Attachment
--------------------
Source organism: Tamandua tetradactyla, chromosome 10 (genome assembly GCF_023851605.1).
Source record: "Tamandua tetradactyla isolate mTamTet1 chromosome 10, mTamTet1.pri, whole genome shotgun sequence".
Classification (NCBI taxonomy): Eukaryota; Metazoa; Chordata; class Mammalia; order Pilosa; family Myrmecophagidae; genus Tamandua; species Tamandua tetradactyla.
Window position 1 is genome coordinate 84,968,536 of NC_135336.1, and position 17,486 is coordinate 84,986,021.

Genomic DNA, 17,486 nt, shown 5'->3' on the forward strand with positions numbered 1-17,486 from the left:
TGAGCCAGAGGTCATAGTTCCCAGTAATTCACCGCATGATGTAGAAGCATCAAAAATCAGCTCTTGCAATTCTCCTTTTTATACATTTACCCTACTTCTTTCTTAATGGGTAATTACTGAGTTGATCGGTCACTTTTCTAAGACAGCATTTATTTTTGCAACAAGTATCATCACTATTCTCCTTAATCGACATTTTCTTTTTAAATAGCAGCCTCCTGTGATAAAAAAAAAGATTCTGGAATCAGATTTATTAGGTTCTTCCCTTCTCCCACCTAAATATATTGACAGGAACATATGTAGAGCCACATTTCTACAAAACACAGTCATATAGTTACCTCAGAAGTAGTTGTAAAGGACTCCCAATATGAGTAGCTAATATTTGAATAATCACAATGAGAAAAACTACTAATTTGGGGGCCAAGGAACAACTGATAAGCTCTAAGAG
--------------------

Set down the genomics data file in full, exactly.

Source organism: Tamandua tetradactyla, chromosome 10 (genome assembly GCF_023851605.1).
Source record: "Tamandua tetradactyla isolate mTamTet1 chromosome 10, mTamTet1.pri, whole genome shotgun sequence".
Classification (NCBI taxonomy): Eukaryota; Metazoa; Chordata; class Mammalia; order Pilosa; family Myrmecophagidae; genus Tamandua; species Tamandua tetradactyla.
Window position 1 is genome coordinate 84,968,536 of NC_135336.1, and position 17,486 is coordinate 84,986,021.

Genomic DNA, 17,486 nt, shown 5'->3' on the forward strand with positions numbered 1-17,486 from the left:
TGAGCCAGAGGTCATAGTTCCCAGTAATTCACCGCATGATGTAGAAGCATCAAAAATCAGCTCTTGCAATTCTCCTTTTTATACATTTACCCTACTTCTTTCTTAATGGGTAATTACTGAGTTGATCGGTCACTTTTCTAAGACAGCATTTATTTTTGCAACAAGTATCATCACTATTCTCCTTAATCGACATTTTCTTTTTAAATAGCAGCCTCCTGTGATAAAAAAAAAGATTCTGGAATCAGATTTATTAGGTTCTTCCCTTCTCCCACCTAAATATATTGACAGGAACATATGTAGAGCCACATTTCTACAAAACACAGTCATATAGTTACCTCAGAAGTAGTTGTAAAGGACTCCCAATATGAGTAGCTAATATTTGAATAATCACAATGAGAAAAACTACTAATTTGGGGGCCAAGGAACAACTGATAAGCTCTAAGAG